Hockey is a fast, unpredictable, multidirectional sport. It requires strength, power, agility, quickness, speed, balance, flexibility and endurance. The best place to acquire the important components of a great hockey player is, surprisingly, not on the ice. Parents, do you enrol your children in Power Skating or Hockey School early in the off-season? This common practice might actually be hindering your hockey athlete more than helping him/her. We recommend enrolling your children in on-ice hockey school or power skating school no earlier than late July. I’ll explain why.
When the players finish their season they need a break. Even strong young bodies require recuperation time. The Pro’s already know that. Certain muscles have become tight through repetitive movements, while other muscles may have become weak and are now less dominant. Putting players right back on the ice, doing the same moves they’ve been doing all season, is just exacerbating this problem. Your son/daughter needs this period of recuperation even when you don’t visually see any problems. I guarantee that skate practice, at this point, will not make them a better hockey player or significantly improve their skating. In fact, the players who follow our guidelines will be the stronger contenders when the season starts up again.
If your son/daughter is working on becoming a better skater, he/she needs to spend time building strength and improving flexibility and coordination. Among other things, your young hockey player can work on agility to improve balance before returning to skating and on-ice hockey practice.
The off-season is the right time to work on land-based conditioning, which he/she can do through the use of resistance training, agility exercises, anaerobic exercise and a good flexibility program.
Down-time offers the optimal occasion to start looking at a nutrition program aimed at improving athletic performance and overall well-being. It takes practice to develop good eating habits. He/she will have the specifics under their belt by game time. All this will definitely lead your son/daughter to meet their goal of becoming a better hockey player. In addition, they will begin to understand the importance of exercise. As they become stronger, this whole process of athleticism will start to work it’s magic. When the players improve their strength it starts to snowball into improved skills and attitude, which as you know, builds confidence and improves performance.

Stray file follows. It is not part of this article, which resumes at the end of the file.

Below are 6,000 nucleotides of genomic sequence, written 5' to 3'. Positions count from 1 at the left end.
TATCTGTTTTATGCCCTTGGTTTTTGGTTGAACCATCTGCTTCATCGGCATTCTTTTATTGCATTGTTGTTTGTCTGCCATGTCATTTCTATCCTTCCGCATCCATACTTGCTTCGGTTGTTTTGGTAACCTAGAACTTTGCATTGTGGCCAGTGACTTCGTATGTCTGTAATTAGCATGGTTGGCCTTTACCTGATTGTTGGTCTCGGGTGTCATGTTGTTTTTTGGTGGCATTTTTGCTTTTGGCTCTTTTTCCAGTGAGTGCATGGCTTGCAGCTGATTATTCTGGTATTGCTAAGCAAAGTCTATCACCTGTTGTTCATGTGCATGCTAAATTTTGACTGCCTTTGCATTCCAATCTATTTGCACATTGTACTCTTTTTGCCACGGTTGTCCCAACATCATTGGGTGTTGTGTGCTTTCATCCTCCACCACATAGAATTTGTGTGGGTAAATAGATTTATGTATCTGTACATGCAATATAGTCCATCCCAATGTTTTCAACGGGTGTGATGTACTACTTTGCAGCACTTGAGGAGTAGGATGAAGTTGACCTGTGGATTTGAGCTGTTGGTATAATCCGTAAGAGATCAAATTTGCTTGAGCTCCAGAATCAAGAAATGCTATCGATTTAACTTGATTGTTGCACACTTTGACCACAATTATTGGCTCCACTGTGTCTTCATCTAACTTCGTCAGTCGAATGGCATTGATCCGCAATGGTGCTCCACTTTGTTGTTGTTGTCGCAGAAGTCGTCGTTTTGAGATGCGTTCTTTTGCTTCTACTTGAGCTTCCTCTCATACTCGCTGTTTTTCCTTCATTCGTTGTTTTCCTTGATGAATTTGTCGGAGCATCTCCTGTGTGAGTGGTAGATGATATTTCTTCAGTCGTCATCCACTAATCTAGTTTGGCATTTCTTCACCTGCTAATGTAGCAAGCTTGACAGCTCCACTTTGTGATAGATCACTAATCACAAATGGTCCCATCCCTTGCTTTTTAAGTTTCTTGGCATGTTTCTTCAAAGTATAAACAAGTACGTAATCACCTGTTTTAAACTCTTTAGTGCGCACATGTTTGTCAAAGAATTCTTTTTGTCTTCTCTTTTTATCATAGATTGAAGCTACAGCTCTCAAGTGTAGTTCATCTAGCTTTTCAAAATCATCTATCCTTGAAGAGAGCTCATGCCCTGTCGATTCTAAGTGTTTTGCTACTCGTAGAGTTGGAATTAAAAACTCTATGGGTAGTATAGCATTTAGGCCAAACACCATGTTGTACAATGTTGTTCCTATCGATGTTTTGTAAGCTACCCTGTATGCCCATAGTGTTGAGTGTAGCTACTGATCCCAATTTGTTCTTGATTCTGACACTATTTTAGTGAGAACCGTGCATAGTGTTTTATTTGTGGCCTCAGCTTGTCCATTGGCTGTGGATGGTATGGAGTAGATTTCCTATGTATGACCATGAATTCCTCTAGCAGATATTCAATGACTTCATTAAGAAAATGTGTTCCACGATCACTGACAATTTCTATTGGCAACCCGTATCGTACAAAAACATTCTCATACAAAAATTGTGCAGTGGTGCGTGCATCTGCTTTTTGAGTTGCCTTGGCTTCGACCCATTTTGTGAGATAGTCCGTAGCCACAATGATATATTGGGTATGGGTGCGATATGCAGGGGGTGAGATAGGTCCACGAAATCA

Rather than signing up for power skating or hockey school too early in the off season, take a serious look at what a Strength and Conditioning Specialist can do to help your son/daughter overcome his/her weaknesses. Watch them bloom as they gain strength and an abundance of self-confidence. The game is a lot more fun when the athlete is properly conditioned and ready to play at full tilt. Off-ice conditioning will give them the advantage when building important skills such as passing, shooting and stick handling. If the muscles are properly toned and conditioned players will perform the tasks with greater expertise.
Off-ice conditioning will automatically result in improved skating speed and agility as well as improved endurance. This added confidence will buy additional time to allow the player to make the accurate pass.
Shooting hundreds of pucks is not the best way to make your son/daughter a better goal scorer. A good, hard shot requires powerful trunk muscles for optimal rotation, and extreme grip and forearm strength. Shooting pucks over and over results in overused tight muscles. Making a move around a hockey opponent requires speed, in tandem with agility, to be able to handle those quick direction changes that are the making of a great goal scorer. As your son/daughter gets into more competitive leagues and starts to play at a higher level, the usual inside out move will not work on more experienced defensemen. Changing directions quickly and shooting are all improved when the athlete has trained the muscles involved. (Take a look a Joe Sakic of the Colorado Avalanche. He is one of the best at quick, agile manoeuvres.) When the athlete knows how to move efficiently off the ice, it transfers to improved performance on the ice.
Having extremely strong core muscles along with toned and strong legs and upper body will make all the difference when the player is in a scramble for the puck. You don’t get as physically strong on the ice as you can with resistance training and flexibility training. Power Skating teaches proper stride technique and edges, but no matter what, if the player is not strong and flexible, the skate stride will be affected and he/she will not absorb the full potential of skating lessons.
When you meet with a Strength and Conditioning Specialist the strengths and weaknesses of the athlete are assessed, and an individualized program is designed to change those weaknesses into strengths and to build on the abilities he/she already has to move closer to the level of excellence he desires. Periodically, the program is changed to allow him/her to continue to build on what has already been accomplished. By building muscle, balance and flexibility the offshoot is improved self-confidence, resulting in an all ‘round better athlete who has a sense of pride and accomplishment.
Bystol Performance Center BPC